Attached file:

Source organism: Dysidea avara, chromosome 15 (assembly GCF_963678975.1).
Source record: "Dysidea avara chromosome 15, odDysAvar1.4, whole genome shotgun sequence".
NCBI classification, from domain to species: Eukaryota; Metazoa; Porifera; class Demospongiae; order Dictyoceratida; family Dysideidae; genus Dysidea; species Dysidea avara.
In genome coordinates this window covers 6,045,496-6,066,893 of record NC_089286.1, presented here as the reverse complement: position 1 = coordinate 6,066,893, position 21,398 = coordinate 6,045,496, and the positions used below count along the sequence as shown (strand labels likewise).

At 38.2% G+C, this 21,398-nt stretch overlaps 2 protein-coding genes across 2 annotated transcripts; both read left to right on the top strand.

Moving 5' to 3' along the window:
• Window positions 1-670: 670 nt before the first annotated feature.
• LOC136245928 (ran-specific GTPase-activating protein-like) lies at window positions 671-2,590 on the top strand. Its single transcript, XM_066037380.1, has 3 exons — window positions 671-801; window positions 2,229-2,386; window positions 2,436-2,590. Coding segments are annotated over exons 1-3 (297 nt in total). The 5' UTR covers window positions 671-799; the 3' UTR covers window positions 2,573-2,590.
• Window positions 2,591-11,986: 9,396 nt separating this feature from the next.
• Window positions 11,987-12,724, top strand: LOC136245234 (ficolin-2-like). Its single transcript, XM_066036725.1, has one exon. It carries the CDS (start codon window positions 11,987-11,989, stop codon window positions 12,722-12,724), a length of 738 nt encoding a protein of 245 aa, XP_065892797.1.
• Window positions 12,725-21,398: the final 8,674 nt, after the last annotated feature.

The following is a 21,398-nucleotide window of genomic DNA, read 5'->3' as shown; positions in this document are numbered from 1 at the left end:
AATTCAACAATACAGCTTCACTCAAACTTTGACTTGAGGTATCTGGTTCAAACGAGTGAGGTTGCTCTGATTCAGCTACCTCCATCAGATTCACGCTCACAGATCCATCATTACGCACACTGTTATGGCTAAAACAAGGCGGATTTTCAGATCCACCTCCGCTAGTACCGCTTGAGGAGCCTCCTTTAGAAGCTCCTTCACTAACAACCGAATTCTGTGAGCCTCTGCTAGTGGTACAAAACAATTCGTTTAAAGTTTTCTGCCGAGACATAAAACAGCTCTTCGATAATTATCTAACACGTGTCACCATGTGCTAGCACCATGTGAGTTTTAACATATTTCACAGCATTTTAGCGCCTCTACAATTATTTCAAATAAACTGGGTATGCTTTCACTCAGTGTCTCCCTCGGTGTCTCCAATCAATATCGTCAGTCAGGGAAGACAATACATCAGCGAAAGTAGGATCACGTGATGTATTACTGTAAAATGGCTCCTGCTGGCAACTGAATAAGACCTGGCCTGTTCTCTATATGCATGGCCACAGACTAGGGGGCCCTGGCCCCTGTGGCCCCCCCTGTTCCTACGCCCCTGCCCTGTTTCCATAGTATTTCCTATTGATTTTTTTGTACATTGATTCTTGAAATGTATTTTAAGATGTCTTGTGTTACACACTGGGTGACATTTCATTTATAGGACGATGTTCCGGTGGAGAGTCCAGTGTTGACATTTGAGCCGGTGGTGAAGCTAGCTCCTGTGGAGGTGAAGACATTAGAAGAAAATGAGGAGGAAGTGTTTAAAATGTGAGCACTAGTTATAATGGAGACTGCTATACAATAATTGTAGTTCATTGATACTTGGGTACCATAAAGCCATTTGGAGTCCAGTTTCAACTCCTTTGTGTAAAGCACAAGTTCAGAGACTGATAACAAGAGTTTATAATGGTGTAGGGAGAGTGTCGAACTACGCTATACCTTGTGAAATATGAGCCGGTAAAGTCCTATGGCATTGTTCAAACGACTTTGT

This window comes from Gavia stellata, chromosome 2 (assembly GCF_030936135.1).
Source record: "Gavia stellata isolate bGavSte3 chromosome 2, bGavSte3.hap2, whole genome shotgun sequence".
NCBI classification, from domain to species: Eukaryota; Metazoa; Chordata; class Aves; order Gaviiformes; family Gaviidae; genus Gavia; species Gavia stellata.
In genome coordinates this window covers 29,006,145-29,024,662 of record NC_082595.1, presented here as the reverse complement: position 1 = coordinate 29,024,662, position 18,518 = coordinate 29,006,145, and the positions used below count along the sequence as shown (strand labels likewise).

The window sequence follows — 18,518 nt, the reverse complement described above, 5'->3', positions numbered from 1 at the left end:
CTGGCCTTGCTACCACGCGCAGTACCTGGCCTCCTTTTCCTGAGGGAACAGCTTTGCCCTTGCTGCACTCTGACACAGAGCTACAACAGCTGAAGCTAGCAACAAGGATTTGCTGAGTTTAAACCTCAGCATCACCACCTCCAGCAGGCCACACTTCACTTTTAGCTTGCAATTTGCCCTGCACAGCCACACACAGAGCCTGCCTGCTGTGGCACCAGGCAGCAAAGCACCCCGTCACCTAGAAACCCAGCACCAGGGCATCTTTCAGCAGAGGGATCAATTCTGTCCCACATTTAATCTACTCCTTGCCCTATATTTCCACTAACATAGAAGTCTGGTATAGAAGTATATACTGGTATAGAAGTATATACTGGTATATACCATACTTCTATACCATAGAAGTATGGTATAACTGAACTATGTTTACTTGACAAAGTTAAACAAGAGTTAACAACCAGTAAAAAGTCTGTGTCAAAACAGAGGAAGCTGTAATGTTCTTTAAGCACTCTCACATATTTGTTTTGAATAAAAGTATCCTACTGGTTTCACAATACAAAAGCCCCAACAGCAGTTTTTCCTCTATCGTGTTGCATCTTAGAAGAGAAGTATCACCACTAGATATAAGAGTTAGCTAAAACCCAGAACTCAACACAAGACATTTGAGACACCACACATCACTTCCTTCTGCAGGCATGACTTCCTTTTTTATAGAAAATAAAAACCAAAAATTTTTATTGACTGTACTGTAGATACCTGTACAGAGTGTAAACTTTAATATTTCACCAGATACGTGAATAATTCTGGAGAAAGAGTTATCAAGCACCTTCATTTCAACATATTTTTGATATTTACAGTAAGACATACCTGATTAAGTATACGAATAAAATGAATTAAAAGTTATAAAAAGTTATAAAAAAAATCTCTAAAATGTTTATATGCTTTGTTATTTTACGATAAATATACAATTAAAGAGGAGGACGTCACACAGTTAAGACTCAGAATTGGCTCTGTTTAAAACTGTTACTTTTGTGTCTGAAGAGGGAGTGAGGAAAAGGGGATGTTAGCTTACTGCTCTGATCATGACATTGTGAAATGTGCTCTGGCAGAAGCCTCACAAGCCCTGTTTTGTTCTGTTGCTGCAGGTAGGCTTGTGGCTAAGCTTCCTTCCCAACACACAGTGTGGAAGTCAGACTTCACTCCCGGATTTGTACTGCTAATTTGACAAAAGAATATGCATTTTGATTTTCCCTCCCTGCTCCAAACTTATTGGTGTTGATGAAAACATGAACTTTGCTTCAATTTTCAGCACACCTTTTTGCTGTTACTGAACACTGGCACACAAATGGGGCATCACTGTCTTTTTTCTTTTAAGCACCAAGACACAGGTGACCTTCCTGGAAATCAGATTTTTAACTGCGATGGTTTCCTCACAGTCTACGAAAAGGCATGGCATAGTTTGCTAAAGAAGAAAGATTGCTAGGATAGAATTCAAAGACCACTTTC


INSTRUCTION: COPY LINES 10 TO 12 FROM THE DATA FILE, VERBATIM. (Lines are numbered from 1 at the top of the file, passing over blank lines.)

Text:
• Window positions 11,987-12,724, top strand: LOC136245234 (ficolin-2-like). Its single transcript, XM_066036725.1, has one exon. It carries the CDS (start codon window positions 11,987-11,989, stop codon window positions 12,722-12,724), a length of 738 nt encoding a protein of 245 aa, XP_065892797.1.
• Window positions 12,725-21,398: the final 8,674 nt, after the last annotated feature.

The following is a 21,398-nucleotide window of genomic DNA, read 5'->3' as shown; positions in this document are numbered from 1 at the left end: